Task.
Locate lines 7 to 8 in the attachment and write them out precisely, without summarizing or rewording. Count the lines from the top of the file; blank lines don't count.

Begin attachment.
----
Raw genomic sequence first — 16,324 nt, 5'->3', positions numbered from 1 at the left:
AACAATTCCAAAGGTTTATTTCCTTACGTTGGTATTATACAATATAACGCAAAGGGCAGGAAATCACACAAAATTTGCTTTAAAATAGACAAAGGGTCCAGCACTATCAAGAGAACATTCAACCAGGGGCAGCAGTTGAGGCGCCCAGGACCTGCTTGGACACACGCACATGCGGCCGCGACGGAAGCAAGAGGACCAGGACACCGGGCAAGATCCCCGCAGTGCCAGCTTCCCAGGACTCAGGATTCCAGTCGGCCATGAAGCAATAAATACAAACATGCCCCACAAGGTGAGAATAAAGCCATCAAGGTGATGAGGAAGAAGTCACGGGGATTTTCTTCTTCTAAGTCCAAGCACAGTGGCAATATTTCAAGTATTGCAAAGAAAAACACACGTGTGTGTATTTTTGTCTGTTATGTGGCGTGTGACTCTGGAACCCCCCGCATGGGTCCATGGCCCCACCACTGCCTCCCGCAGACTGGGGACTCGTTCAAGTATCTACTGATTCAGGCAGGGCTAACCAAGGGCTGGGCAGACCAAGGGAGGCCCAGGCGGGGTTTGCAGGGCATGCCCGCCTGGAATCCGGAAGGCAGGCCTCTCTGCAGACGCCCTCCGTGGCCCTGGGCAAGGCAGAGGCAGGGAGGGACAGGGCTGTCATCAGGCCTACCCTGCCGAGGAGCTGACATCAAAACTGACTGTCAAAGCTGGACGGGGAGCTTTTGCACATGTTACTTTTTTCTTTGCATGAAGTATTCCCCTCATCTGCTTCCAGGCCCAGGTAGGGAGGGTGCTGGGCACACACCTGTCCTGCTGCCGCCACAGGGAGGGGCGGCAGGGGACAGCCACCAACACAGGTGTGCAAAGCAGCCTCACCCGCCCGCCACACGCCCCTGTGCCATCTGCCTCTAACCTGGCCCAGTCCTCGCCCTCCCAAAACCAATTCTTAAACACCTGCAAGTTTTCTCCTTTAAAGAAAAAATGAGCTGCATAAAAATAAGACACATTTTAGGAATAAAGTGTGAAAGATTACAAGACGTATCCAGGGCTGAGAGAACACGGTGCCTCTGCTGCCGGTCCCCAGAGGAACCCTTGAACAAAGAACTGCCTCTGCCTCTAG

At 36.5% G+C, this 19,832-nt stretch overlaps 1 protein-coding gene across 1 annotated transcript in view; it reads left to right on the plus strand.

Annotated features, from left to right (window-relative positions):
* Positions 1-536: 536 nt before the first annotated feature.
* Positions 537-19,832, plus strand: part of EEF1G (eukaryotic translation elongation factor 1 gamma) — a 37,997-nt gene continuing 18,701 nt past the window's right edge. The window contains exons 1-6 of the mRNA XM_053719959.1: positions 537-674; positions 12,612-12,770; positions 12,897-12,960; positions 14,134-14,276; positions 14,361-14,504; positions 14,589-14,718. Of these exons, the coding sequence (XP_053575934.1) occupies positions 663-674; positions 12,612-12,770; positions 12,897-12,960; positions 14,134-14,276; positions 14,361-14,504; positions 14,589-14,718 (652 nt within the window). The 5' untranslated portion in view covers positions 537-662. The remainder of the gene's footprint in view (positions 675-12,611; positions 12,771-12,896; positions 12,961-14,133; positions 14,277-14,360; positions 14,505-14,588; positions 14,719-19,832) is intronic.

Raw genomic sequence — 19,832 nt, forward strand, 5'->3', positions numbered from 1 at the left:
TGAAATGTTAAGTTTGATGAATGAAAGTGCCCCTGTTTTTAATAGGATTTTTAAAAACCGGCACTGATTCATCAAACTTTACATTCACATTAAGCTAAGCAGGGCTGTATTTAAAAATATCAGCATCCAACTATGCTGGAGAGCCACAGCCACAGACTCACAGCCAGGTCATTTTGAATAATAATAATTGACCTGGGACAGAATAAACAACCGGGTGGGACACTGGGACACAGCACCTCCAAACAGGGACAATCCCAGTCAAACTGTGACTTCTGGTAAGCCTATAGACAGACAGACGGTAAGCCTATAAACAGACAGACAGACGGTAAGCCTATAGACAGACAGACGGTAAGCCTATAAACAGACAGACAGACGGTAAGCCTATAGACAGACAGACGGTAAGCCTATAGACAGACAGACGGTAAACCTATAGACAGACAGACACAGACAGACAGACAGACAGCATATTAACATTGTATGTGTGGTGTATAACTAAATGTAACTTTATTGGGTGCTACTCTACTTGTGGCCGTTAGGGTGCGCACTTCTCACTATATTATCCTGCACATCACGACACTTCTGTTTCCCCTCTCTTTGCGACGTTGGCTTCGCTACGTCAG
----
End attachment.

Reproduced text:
Raw genomic sequence — 19,832 nt, forward strand, 5'->3', positions numbered from 1 at the left:
TGAAATGTTAAGTTTGATGAATGAAAGTGCCCCTGTTTTTAATAGGATTTTTAAAAACCGGCACTGATTCATCAAACTTTACATTCACATTAAGCTAAGCAGGGCTGTATTTAAAAATATCAGCATCCAACTATGCTGGAGAGCCACAGCCACAGACTCACAGCCAGGTCATTTTGAATAATAATAATTGACCTGGGACAGAATAAACAACCGGGTGGGACACTGGGACACAGCACCTCCAAACAGGGACAATCCCAGTCAAACTGTGACTTCTGGTAAGCCTATAGACAGACAGACGGTAAGCCTATAAACAGACAGACAGACGGTAAGCCTATAGACAGACAGACGGTAAGCCTATAAACAGACAGACAGACGGTAAGCCTATAGACAGACAGACGGTAAGCCTATAGACAGACAGACGGTAAACCTATAGACAGACAGACACAGACAGACAGACAGACAGCATATTAACATTGTATGTGTGGTGTATAACTAAATGTAACTTTATTGGGTGCTACTCTACTTGTGGCCGTTAGGGTGCGCACTTCTCACTATATTATCCTGCACATCACGACACTTCTGTTTCCCCTCTCTTTGCGACGTTGGCTTCGCTACGTCAG